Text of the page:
De Quervain’s tenosynovitis affects the hand resulting in pain and tenderness along one’s thumb side of the wrist. To understand De Quervain tenosynovitis, it helps to explain what tendons are involved in De Quervain tenosynovitis. The condition is typically more noticeable when one is moving the thumb, gripping or grasping something, forming a fist, turning their writs or trying to lift something when your arms are in front of you, and the thumbs are pointed to the ceiling like when you lift a child.
What Tendons are Involved in De Quervain Tenosynovitis?
De Quervain tenosynovitis affects the extensor pollicis brevis and abductor pollicis, the two main tendons of the thumb. These tendons come into play when you bring your thumb away from your index finger and when straightening the thumb joints. The two tendons arise from the forearm muscles. They run together in a sheath that helps keep them close to the bone.
Tendons attach muscle to bone and function like a rope allowing the muscle to pull and move the bone. They are covered by a thin, soft tissue layer known as synovium. The layer provides all the nutrients the tendons need, making it easy for them to slide through the surrounding sheath easily. Any swelling or thickening of the sheath results in a condition where the tendons no longer fit inside the sheath resulting in increased friction and pain during particular thumb and wrist movements.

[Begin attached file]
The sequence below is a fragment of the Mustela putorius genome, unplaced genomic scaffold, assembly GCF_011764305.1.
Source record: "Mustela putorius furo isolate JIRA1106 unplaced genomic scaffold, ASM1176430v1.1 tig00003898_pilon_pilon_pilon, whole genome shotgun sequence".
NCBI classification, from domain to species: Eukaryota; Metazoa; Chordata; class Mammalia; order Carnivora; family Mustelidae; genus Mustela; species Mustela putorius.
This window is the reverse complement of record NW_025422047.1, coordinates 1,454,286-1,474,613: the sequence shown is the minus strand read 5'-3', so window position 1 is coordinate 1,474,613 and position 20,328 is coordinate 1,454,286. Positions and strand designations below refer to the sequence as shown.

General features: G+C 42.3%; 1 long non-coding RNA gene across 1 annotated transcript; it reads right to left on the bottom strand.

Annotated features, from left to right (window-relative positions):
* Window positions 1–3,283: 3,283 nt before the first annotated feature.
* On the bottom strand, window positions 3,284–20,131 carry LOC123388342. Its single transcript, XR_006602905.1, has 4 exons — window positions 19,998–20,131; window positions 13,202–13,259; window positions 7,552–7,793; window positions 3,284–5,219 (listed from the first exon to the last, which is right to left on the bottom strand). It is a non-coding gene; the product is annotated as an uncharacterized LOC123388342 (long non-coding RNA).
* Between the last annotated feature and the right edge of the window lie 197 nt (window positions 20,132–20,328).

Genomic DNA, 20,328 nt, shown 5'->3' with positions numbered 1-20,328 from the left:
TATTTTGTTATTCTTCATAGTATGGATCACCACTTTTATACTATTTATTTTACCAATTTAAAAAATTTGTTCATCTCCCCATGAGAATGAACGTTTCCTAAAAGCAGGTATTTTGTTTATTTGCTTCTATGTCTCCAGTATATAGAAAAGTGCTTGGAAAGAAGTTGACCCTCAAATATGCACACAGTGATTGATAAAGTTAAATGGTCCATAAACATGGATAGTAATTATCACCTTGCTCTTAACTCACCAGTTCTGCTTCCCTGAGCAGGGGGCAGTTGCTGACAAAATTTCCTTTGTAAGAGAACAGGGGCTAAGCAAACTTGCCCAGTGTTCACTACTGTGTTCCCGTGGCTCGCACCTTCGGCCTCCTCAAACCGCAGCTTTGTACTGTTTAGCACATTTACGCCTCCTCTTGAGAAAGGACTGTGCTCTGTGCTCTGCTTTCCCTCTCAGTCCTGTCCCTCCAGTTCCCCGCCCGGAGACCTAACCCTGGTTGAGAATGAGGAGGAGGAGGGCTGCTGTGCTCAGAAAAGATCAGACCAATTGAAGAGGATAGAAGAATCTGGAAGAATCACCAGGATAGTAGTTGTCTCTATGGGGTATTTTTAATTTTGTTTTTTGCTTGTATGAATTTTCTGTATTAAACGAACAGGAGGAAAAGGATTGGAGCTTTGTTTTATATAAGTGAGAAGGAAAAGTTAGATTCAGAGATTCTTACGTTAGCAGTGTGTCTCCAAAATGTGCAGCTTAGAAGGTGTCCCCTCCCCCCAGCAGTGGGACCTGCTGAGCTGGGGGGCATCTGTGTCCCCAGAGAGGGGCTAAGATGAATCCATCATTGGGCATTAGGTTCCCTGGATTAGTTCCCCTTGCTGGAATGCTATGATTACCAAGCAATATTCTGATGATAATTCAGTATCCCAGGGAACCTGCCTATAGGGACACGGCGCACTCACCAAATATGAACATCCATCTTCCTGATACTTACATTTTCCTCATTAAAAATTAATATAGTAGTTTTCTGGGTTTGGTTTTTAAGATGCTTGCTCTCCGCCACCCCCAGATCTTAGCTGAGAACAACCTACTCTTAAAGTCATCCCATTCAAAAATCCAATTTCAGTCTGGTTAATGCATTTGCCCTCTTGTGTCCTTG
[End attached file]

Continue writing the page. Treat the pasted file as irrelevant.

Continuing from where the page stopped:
How Can You Tell You Have De Quervain Tenosynovitis?
Most people dismiss hand and upper limb pain and discomfort as an overuse injury. De Quervain tenosynovitis comes with the following symptoms:
- Pain in the thumb side of the wrist is the main symptom of De Quervain tenosynovitis. The pain stays in the wrist travelling up the forearm and worsens when the hand and thumb are in use. This can be evident when you forcefully grasp or lift an object or twist your wrist.
- Swelling or inflammation over the thumb side of your wrist; a fluid-filled cyst may accompany the swelling.
- A snapping or catching sensation when you move the thumb.
- If the pain and swelling worsen, you may have difficulties moving your wrists and thumb.
Do You Need Surgery to Correct De Quervain Tenosynovitis?
There are many non-surgical treatment options for De Quervain tenosynovitis. Splints, modifying your activities, and corticosteroid injections are usually effective in treating the condition. Surgery is the last option if the condition worsens or doesn’t respond to these treatments.
Surgery aims to release the tendon sheath, creating more room for the irritated tendons to move. The surgeon makes a small cut/incision around the inflamed tendons in the sheath. The procedure can help relieve the De Quervain tenosynovitis symptoms without affecting the hand and wrist functioning.
After surgery, you’ll likely need hand therapy to strengthen your thumb and wrist and restore lost function. Once fully recovered, you should be able to use your hand like before.
Most De Quervain tenosynovitis patients do well following either non-surgical or surgical treatments. Surgical complications are rare, but if they occur, they may result in a change of sensation on the thumb and wrist or total loss of functioning.
Talk to a doctor today if you suspect you may have De Quervain tenosynovitis. At the Harley Clinic, we treat all kinds of hand and upper limb conditions, including De Quervain tenosynovitis. Book a free consultation today and start your treatment journey.
Feel free to check out this plastic surgery statistics guide on the UK’s most popular surgical and non-surgical procedures.